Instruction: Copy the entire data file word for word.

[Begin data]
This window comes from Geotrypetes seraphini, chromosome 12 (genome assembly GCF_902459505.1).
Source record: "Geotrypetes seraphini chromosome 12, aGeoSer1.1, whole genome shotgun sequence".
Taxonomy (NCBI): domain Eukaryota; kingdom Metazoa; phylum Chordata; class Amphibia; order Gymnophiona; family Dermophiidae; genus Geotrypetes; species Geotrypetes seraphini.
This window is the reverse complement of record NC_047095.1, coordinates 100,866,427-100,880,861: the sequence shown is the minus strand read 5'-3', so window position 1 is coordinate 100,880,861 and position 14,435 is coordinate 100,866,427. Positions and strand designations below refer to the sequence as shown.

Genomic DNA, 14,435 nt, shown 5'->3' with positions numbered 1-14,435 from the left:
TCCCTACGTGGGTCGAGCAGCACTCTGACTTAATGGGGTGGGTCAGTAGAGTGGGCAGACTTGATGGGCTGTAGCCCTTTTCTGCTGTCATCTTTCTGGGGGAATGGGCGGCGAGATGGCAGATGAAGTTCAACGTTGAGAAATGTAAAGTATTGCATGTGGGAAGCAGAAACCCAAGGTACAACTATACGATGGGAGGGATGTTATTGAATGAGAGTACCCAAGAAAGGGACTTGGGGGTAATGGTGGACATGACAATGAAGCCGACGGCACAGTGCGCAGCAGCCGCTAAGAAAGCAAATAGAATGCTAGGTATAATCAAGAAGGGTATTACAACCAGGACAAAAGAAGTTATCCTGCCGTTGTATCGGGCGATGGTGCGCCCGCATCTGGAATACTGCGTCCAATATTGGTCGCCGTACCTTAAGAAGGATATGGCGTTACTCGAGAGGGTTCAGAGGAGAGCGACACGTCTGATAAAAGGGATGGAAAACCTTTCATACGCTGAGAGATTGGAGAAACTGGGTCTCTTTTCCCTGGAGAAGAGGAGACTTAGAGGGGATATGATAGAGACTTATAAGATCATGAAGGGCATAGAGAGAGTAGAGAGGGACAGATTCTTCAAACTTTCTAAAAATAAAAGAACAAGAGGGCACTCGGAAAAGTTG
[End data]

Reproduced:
This window comes from Geotrypetes seraphini, chromosome 12 (genome assembly GCF_902459505.1).
Source record: "Geotrypetes seraphini chromosome 12, aGeoSer1.1, whole genome shotgun sequence".
Taxonomy (NCBI): domain Eukaryota; kingdom Metazoa; phylum Chordata; class Amphibia; order Gymnophiona; family Dermophiidae; genus Geotrypetes; species Geotrypetes seraphini.
This window is the reverse complement of record NC_047095.1, coordinates 100,866,427-100,880,861: the sequence shown is the minus strand read 5'-3', so window position 1 is coordinate 100,880,861 and position 14,435 is coordinate 100,866,427. Positions and strand designations below refer to the sequence as shown.

Genomic DNA, 14,435 nt, shown 5'->3' with positions numbered 1-14,435 from the left:
TCCCTACGTGGGTCGAGCAGCACTCTGACTTAATGGGGTGGGTCAGTAGAGTGGGCAGACTTGATGGGCTGTAGCCCTTTTCTGCTGTCATCTTTCTGGGGGAATGGGCGGCGAGATGGCAGATGAAGTTCAACGTTGAGAAATGTAAAGTATTGCATGTGGGAAGCAGAAACCCAAGGTACAACTATACGATGGGAGGGATGTTATTGAATGAGAGTACCCAAGAAAGGGACTTGGGGGTAATGGTGGACATGACAATGAAGCCGACGGCACAGTGCGCAGCAGCCGCTAAGAAAGCAAATAGAATGCTAGGTATAATCAAGAAGGGTATTACAACCAGGACAAAAGAAGTTATCCTGCCGTTGTATCGGGCGATGGTGCGCCCGCATCTGGAATACTGCGTCCAATATTGGTCGCCGTACCTTAAGAAGGATATGGCGTTACTCGAGAGGGTTCAGAGGAGAGCGACACGTCTGATAAAAGGGATGGAAAACCTTTCATACGCTGAGAGATTGGAGAAACTGGGTCTCTTTTCCCTGGAGAAGAGGAGACTTAGAGGGGATATGATAGAGACTTATAAGATCATGAAGGGCATAGAGAGAGTAGAGAGGGACAGATTCTTCAAACTTTCTAAAAATAAAAGAACAAGAGGGCACTCGGAAAAGTTG